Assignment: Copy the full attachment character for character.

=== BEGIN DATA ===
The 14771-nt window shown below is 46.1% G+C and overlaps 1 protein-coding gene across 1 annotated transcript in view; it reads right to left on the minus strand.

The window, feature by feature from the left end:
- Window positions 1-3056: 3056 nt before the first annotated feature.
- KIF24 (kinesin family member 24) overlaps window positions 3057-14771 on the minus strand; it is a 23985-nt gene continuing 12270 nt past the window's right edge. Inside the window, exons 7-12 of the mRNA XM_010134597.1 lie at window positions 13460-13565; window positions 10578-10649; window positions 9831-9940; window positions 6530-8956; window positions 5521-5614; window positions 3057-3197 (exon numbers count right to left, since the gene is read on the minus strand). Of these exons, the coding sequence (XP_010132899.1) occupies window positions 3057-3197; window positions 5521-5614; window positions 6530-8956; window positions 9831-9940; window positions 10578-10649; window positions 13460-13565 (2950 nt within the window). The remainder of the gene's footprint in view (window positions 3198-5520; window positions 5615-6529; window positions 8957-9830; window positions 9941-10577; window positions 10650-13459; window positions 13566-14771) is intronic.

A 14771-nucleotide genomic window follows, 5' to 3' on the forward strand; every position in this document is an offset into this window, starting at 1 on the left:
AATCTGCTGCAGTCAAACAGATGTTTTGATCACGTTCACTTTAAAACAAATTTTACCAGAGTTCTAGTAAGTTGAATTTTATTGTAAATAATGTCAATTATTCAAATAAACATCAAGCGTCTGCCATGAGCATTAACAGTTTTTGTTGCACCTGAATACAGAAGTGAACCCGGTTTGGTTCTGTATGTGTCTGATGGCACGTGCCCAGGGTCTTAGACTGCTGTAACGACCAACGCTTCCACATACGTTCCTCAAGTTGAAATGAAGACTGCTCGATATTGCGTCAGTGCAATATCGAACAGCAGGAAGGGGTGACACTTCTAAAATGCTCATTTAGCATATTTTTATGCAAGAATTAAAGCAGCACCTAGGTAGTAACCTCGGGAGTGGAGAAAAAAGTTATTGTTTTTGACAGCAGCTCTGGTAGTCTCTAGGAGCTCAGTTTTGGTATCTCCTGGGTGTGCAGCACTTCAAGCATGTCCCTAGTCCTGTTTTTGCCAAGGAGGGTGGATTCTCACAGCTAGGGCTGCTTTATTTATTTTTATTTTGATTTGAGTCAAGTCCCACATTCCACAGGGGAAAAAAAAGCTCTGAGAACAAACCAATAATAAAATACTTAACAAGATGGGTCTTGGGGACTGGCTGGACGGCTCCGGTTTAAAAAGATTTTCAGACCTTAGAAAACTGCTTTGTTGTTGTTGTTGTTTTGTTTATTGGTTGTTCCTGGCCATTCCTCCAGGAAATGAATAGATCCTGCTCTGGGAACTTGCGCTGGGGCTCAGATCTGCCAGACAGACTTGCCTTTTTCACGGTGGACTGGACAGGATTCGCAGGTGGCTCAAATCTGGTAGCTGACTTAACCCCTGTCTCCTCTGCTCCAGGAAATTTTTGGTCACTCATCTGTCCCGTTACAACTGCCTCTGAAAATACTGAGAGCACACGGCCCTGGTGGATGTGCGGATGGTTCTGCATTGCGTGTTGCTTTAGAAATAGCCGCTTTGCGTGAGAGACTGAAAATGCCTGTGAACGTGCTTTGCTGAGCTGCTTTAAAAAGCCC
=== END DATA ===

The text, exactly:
The 14771-nt window shown below is 46.1% G+C and overlaps 1 protein-coding gene across 1 annotated transcript in view; it reads right to left on the minus strand.

The window, feature by feature from the left end:
- Window positions 1-3056: 3056 nt before the first annotated feature.
- KIF24 (kinesin family member 24) overlaps window positions 3057-14771 on the minus strand; it is a 23985-nt gene continuing 12270 nt past the window's right edge. Inside the window, exons 7-12 of the mRNA XM_010134597.1 lie at window positions 13460-13565; window positions 10578-10649; window positions 9831-9940; window positions 6530-8956; window positions 5521-5614; window positions 3057-3197 (exon numbers count right to left, since the gene is read on the minus strand). Of these exons, the coding sequence (XP_010132899.1) occupies window positions 3057-3197; window positions 5521-5614; window positions 6530-8956; window positions 9831-9940; window positions 10578-10649; window positions 13460-13565 (2950 nt within the window). The remainder of the gene's footprint in view (window positions 3198-5520; window positions 5615-6529; window positions 8957-9830; window positions 9941-10577; window positions 10650-13459; window positions 13566-14771) is intronic.

A 14771-nucleotide genomic window follows, 5' to 3' on the forward strand; every position in this document is an offset into this window, starting at 1 on the left:
AATCTGCTGCAGTCAAACAGATGTTTTGATCACGTTCACTTTAAAACAAATTTTACCAGAGTTCTAGTAAGTTGAATTTTATTGTAAATAATGTCAATTATTCAAATAAACATCAAGCGTCTGCCATGAGCATTAACAGTTTTTGTTGCACCTGAATACAGAAGTGAACCCGGTTTGGTTCTGTATGTGTCTGATGGCACGTGCCCAGGGTCTTAGACTGCTGTAACGACCAACGCTTCCACATACGTTCCTCAAGTTGAAATGAAGACTGCTCGATATTGCGTCAGTGCAATATCGAACAGCAGGAAGGGGTGACACTTCTAAAATGCTCATTTAGCATATTTTTATGCAAGAATTAAAGCAGCACCTAGGTAGTAACCTCGGGAGTGGAGAAAAAAGTTATTGTTTTTGACAGCAGCTCTGGTAGTCTCTAGGAGCTCAGTTTTGGTATCTCCTGGGTGTGCAGCACTTCAAGCATGTCCCTAGTCCTGTTTTTGCCAAGGAGGGTGGATTCTCACAGCTAGGGCTGCTTTATTTATTTTTATTTTGATTTGAGTCAAGTCCCACATTCCACAGGGGAAAAAAAAGCTCTGAGAACAAACCAATAATAAAATACTTAACAAGATGGGTCTTGGGGACTGGCTGGACGGCTCCGGTTTAAAAAGATTTTCAGACCTTAGAAAACTGCTTTGTTGTTGTTGTTGTTTTGTTTATTGGTTGTTCCTGGCCATTCCTCCAGGAAATGAATAGATCCTGCTCTGGGAACTTGCGCTGGGGCTCAGATCTGCCAGACAGACTTGCCTTTTTCACGGTGGACTGGACAGGATTCGCAGGTGGCTCAAATCTGGTAGCTGACTTAACCCCTGTCTCCTCTGCTCCAGGAAATTTTTGGTCACTCATCTGTCCCGTTACAACTGCCTCTGAAAATACTGAGAGCACACGGCCCTGGTGGATGTGCGGATGGTTCTGCATTGCGTGTTGCTTTAGAAATAGCCGCTTTGCGTGAGAGACTGAAAATGCCTGTGAACGTGCTTTGCTGAGCTGCTTTAAAAAGCCC